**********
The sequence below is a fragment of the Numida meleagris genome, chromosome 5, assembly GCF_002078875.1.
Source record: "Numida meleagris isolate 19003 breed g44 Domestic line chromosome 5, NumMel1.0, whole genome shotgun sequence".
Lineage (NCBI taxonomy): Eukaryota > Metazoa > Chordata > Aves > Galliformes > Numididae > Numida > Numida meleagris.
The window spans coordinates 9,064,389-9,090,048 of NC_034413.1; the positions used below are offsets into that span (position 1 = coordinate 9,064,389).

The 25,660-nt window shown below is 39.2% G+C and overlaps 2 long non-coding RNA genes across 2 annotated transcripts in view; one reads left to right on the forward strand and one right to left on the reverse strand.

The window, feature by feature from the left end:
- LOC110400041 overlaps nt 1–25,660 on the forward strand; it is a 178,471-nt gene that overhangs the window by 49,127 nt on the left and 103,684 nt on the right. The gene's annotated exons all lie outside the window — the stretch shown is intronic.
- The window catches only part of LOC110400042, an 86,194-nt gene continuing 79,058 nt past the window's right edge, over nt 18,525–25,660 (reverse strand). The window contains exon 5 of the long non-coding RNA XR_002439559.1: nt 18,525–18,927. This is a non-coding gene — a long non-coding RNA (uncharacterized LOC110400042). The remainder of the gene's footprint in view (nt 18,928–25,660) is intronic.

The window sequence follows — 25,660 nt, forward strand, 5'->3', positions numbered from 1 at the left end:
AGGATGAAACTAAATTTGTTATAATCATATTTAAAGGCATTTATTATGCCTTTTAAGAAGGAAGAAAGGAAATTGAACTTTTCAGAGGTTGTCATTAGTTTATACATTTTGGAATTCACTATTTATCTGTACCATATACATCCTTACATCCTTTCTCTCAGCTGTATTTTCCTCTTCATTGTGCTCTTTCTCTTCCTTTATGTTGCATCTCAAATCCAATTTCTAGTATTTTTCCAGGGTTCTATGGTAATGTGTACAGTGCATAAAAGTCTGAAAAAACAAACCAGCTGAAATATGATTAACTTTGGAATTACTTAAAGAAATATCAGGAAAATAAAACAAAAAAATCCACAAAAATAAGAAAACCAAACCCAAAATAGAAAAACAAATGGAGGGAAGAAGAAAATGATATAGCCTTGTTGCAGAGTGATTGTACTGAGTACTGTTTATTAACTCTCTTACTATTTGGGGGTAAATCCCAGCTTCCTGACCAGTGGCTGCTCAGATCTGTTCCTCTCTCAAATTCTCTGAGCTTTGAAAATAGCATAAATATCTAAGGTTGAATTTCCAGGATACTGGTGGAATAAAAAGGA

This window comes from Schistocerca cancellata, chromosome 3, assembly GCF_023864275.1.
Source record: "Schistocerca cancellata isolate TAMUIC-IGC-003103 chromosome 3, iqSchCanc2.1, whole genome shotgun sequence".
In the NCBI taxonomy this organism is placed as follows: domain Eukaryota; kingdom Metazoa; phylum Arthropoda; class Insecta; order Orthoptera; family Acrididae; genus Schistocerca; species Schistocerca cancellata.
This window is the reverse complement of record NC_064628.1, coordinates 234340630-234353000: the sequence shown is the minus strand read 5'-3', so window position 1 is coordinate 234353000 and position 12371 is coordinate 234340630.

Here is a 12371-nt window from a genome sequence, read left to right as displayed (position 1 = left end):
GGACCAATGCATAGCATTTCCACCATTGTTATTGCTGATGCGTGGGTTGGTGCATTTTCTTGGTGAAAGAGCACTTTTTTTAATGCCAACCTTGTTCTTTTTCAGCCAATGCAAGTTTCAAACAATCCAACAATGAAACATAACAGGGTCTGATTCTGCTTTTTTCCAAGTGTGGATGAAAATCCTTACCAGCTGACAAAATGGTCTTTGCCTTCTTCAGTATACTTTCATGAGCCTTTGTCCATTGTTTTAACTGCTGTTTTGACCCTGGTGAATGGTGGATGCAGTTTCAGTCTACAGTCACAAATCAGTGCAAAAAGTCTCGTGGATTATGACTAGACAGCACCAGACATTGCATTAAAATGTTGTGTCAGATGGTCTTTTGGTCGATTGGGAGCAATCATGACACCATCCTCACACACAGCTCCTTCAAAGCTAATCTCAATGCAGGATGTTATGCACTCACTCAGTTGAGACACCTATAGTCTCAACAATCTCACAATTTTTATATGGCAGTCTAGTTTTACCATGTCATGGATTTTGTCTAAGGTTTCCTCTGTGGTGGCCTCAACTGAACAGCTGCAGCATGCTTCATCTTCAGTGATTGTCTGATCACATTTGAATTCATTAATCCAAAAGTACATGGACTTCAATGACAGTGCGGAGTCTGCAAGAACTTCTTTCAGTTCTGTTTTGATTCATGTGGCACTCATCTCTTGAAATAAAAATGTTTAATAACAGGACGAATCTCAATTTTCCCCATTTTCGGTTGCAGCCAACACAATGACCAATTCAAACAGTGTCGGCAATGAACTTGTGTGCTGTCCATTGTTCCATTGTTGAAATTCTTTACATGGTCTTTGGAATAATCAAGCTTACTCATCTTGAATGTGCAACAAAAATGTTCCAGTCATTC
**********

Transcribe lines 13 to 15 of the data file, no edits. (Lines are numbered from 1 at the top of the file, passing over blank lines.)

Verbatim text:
In the NCBI taxonomy this organism is placed as follows: domain Eukaryota; kingdom Metazoa; phylum Arthropoda; class Insecta; order Orthoptera; family Acrididae; genus Schistocerca; species Schistocerca cancellata.
This window is the reverse complement of record NC_064628.1, coordinates 234340630-234353000: the sequence shown is the minus strand read 5'-3', so window position 1 is coordinate 234353000 and position 12371 is coordinate 234340630.

Here is a 12371-nt window from a genome sequence, read left to right as displayed (position 1 = left end):